Let’s go back to non-genetic traits. These may also be passed on from generation to generation. And while these are not genetic in nature, they certainly are hereditary. Let’s take language, for example. The mother tongue is clearly passed on from generation to generation. By simple virtue of that, the spoken language is a trait that is hereditary and not genetic as it is acquired by speaking, listening, and interacting. There is no genetic backdrop to that. However, the linguistic capacity—one’s neurological capability to speak a language—is something completely different. This neurological capability is largely dependent on the biological neural network of a person and, therefore, does have a genetic component. Because of that, linguistic capacity can be termed to be both hereditary as well as genetic.

In fact, Richard Dawkins’ commentary in The Selfish Gene is spoton:

“Cultural transmission is analogous to genetic transmission in that, although basically conservative, it can give rise to a form of evolution. Geoffrey Chaucer could not hold a conversation with a modern Englishman, even though they are linked to each other by an unbroken chain of some twenty generations of Englishmen, each of whom could speak to his immediate neighbours in the chain as a son speaks to his father. Language seems to ‘evolve’ by non-genetic means, and at a rate which is orders of magnitude faster than genetic evolution…”

The line between genetic and hereditary may be fine, but it is important. This is particularly true for traits that are hereditary and not genetic as they are helpful in efforts to understand certain human behavior. This is the case with pathological characteristics as they pertain to the understanding of mental disorders. By virtue of believing that mental disorders are largely genetic without a hereditary aspect, the whole part about hereditary transmitted dysfunctional behaviors can be overlooked. For example, children who grow up in happy households will—for the most part—grow up to be happy by virtue of their parents being happy. On the other hand, children who grow up in households whose parents are anxious, they will pass on those traits to their children. These two examples do not mean that there is a “happy gene” or “anxiety gene.” There might be, but we must be careful not to use the term genetic as an umbrella term for everything that is passed on from parents to offspring.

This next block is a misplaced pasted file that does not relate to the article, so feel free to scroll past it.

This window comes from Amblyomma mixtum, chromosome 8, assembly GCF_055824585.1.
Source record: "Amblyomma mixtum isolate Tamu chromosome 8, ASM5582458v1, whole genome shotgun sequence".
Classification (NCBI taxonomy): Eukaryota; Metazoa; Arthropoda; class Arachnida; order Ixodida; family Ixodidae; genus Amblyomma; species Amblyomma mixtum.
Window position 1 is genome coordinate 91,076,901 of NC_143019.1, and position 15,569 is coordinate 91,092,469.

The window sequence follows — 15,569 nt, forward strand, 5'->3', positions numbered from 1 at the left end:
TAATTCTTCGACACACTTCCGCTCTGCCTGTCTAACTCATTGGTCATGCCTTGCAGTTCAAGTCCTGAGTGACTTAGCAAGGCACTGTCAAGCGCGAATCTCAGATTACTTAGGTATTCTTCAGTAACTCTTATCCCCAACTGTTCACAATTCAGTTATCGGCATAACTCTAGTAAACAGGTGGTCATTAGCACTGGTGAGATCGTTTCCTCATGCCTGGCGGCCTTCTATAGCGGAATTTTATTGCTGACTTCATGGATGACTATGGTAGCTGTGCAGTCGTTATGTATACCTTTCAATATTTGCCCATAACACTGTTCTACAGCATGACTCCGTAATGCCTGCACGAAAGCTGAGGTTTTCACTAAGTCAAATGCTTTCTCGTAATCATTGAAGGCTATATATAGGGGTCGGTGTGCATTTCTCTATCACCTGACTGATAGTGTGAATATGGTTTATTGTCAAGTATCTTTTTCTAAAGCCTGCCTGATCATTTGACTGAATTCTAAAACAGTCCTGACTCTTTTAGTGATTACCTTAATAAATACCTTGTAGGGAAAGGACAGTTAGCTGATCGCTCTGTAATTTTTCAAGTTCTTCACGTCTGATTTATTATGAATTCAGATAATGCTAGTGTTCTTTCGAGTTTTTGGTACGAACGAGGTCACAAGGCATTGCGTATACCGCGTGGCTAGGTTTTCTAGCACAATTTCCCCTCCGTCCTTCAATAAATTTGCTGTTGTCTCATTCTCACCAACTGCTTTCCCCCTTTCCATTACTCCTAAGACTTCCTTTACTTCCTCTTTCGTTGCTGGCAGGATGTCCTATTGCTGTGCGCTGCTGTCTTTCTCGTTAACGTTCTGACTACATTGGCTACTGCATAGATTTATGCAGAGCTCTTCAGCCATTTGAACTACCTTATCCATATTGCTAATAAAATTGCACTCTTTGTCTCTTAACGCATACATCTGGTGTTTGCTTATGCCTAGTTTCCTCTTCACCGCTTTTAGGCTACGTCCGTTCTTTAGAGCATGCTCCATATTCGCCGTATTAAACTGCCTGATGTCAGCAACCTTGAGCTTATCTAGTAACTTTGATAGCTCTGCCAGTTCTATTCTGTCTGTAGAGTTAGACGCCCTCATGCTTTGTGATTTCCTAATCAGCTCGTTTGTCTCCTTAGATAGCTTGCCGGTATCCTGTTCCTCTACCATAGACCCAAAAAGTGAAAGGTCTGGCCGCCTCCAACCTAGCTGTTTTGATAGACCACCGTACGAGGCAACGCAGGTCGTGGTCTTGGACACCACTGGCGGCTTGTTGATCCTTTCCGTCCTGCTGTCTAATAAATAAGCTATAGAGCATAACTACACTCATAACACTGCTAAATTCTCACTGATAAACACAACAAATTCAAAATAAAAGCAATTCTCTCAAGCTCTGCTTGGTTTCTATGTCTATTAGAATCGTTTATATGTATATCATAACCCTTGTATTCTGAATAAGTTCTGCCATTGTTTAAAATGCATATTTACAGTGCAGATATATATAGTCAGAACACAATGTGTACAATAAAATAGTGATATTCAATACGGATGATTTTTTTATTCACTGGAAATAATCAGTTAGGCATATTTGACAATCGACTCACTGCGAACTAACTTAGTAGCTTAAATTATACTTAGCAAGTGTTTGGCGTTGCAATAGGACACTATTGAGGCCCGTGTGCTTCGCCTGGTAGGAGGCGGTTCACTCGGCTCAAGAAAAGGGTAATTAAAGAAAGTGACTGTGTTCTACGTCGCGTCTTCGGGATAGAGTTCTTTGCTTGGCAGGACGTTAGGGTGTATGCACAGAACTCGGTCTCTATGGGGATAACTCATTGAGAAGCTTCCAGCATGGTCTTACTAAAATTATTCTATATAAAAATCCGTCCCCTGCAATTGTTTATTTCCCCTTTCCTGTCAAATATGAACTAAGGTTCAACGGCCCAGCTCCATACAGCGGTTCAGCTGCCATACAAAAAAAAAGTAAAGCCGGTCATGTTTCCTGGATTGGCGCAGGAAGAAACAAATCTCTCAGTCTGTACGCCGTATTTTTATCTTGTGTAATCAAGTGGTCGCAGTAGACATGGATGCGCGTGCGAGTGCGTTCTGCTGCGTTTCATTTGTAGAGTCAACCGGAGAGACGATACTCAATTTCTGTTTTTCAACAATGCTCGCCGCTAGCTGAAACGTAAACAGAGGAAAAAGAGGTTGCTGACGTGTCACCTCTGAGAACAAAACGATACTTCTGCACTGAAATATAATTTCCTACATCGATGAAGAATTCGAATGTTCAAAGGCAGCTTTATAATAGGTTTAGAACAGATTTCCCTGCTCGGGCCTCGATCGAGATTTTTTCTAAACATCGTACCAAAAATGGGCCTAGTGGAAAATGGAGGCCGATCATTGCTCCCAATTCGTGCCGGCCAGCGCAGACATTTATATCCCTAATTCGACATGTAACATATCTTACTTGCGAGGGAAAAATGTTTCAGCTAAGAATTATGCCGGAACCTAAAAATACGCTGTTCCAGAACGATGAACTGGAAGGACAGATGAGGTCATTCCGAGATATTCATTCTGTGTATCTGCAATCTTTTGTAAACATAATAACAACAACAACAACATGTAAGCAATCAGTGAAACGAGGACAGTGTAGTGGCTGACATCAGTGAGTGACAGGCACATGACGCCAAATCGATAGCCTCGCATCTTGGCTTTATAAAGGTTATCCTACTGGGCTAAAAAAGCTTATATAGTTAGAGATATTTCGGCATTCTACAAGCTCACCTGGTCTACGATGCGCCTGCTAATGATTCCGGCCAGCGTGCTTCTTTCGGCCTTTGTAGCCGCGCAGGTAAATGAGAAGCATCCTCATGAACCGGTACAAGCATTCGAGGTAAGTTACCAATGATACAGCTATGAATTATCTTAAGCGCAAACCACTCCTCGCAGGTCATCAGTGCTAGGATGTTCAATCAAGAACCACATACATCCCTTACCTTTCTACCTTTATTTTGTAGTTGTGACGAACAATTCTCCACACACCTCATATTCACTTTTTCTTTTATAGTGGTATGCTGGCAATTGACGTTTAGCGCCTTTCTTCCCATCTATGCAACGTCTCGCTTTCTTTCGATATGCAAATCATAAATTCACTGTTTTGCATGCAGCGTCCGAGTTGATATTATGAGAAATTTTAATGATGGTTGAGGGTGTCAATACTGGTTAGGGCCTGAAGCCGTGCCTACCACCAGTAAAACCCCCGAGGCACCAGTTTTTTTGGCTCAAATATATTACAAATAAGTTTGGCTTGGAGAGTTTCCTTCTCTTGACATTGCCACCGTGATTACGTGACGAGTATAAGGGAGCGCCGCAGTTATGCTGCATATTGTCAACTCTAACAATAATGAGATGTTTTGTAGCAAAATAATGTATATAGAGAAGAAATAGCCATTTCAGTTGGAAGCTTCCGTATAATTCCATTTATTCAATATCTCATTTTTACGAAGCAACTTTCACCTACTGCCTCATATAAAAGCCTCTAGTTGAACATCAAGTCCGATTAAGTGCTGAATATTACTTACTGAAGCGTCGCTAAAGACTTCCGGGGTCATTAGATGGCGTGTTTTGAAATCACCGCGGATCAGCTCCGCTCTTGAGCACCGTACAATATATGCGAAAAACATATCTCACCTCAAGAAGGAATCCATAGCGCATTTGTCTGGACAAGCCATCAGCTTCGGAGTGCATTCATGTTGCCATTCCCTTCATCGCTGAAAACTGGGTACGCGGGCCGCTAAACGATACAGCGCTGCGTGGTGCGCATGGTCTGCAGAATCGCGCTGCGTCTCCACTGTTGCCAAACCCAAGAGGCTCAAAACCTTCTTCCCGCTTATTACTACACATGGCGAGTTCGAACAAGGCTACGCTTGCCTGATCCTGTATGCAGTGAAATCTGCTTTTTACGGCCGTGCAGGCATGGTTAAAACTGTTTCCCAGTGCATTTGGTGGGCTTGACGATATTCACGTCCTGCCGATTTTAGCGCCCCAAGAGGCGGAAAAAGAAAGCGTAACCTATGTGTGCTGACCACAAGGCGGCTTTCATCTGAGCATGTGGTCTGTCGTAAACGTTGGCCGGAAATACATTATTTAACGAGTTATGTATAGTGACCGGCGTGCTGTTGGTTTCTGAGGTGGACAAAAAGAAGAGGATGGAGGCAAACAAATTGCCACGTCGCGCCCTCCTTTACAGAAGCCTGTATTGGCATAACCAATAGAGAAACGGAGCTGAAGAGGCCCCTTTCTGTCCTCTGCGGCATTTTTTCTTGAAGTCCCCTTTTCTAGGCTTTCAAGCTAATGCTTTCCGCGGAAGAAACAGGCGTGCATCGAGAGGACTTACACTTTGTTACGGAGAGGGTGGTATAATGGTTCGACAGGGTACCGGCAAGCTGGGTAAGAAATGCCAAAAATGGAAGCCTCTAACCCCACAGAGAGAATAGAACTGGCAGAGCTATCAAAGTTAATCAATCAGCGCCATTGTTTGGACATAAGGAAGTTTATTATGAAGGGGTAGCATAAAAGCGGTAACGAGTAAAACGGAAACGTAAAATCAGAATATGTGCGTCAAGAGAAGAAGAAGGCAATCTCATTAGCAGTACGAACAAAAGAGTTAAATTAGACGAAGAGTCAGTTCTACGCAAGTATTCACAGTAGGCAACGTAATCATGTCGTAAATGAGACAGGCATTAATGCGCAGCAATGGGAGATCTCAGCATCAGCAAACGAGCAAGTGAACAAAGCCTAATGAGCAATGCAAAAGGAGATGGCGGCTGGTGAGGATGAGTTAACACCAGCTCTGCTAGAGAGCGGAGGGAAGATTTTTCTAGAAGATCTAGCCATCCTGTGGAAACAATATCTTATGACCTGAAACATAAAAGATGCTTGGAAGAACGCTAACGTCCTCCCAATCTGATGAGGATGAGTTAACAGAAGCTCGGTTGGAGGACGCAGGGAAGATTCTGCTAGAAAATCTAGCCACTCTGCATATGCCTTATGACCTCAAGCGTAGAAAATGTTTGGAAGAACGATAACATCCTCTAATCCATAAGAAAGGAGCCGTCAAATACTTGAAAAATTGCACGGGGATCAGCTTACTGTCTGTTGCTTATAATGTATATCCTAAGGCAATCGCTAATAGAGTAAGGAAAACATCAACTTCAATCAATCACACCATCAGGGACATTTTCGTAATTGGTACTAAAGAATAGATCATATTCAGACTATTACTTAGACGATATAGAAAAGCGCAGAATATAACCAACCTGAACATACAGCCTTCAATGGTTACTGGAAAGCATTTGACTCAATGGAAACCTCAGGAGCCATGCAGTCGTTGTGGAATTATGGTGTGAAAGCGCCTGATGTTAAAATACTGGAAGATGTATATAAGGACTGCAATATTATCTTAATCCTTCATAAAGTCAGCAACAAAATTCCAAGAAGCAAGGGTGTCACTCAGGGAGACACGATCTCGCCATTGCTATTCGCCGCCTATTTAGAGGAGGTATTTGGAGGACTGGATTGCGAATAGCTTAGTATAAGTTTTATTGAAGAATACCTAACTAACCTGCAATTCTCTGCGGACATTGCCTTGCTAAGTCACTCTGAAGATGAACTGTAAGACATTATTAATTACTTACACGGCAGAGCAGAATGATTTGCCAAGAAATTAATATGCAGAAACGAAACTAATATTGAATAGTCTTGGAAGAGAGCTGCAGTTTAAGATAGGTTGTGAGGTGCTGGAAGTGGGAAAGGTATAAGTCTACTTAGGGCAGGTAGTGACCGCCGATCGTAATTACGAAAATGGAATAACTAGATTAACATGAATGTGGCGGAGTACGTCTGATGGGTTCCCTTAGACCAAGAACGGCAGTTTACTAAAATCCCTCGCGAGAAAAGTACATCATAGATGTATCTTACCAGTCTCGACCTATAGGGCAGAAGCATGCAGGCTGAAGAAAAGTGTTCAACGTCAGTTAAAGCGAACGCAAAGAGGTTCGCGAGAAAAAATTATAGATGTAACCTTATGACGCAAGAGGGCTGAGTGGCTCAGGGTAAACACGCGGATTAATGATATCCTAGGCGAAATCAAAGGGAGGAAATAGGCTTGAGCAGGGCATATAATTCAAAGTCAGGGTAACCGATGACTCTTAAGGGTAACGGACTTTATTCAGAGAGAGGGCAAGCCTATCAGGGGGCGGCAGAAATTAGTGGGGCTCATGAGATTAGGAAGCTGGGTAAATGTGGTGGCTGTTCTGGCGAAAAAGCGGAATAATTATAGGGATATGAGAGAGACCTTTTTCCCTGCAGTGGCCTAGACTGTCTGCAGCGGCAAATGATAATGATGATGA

Ultimately, an organism’s majority of traits are also genetic. However, one must not assume that hereditary and genetic are synonymous. There are characteristics that are genetic without being hereditary and vice versa. There are traits that are hereditary without a genetic backdrop or underpinning.

There you are. Now you can confidently discern the two terms and you’ll never use them interchangeably again, for the most part.

Laura Day